Food Security and COVID-19 – World Bank Brief

Food Security and COVID-19
World Bank Brief
August 31, 2020
Alarmed by a potential rise in food insecurity during the COVID-19 pandemic, many countries and organizations are mounting special efforts to keep agriculture safely running as an essential business, markets well supplied in affordable and nutritious food, and consumers still able to access and purchase food despite movement restrictions and income losses.

This page summarizes the evolving agriculture and food situation and provides links to World Bank and other resources. Updates are frequently posted on this page.

Overview
Global agricultural markets continue to remain stable as food trade has remained more resilient than overall trade. Global production levels for the three most widely consumed staples (rice, wheat and maize) are at or near all-time highs. However, the prices of certain cash crops — an important source of rural income — have been depressed by the slowing of global demand.

Given the status of global food supplies, export restrictions are unwarranted and could hurt food security in importing countries. The World Bank has joined other organizations in calling for collective action to keep food trade flowing between countries.

The primary risks to food security are at the country level: as the coronavirus crisis unfolds, disruptions in domestic food supply chains, other shocks affecting food production, and loss of incomes and remittances are creating strong tensions and food security risks in many countries. Despite stable global food prices, numerous countries are experiencing varying levels of food price inflation due to measures taken to combat the spread of COVID-19.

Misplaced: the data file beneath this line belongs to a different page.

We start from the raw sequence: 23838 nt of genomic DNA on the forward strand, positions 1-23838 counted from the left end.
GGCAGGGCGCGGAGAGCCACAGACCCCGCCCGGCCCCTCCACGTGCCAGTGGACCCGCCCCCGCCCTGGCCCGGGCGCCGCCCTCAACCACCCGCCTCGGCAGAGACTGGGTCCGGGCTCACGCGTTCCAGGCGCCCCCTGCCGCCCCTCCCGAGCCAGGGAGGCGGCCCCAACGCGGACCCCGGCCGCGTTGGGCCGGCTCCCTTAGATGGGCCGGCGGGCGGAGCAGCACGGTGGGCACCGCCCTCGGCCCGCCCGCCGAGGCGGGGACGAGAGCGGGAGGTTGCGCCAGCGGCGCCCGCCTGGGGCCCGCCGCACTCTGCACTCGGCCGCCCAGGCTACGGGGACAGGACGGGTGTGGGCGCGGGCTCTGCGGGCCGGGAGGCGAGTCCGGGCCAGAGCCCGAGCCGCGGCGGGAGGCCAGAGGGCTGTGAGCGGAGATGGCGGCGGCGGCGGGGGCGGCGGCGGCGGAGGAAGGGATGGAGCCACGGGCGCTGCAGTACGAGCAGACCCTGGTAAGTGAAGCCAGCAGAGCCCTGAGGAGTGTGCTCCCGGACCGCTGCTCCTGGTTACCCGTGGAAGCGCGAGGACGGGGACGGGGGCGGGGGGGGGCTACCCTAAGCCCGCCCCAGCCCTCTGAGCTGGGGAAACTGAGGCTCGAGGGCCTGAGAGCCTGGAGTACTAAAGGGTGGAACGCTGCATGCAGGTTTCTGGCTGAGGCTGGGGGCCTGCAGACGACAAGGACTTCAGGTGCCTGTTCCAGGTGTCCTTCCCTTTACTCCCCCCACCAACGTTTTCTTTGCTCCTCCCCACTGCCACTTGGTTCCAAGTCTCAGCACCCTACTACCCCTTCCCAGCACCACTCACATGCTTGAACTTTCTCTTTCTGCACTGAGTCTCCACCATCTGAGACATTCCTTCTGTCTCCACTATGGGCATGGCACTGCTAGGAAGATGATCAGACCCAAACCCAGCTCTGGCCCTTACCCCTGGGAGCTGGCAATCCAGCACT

Food producers also face large losses on perishable and nutritious food as buyers have become limited and consumption patterns shift. Though food insecurity is by and large not driven by food shortages, disruptions to the supply of agricultural inputs such as fertilizers, seeds or labor shortages could diminish next season’s crop. If farmers are experiencing acute hunger, they may also prioritize buying food today over planting seeds for tomorrow, raising the threat of food shortages later on.

Food security “hot spots” include:
:: fragile and conflict-affected states, where logistics and distribution are difficult even without morbidity and social distancing.
:: countries affected by multiple crises resulting from more frequent extreme weather events (floods, droughts) and pests such as the current locusts plague – the worst in decades— impacting food production in 23 countries.
:: the poor and vulnerable, including the 690 million people who were already chronically food insecure before the COVID-19 crisis impacted movement and incomes.
:: countries with significant currency depreciation, (driving up the cost of food imports) and countries seeing other commodity prices collapse (reducing their capacity to import food)…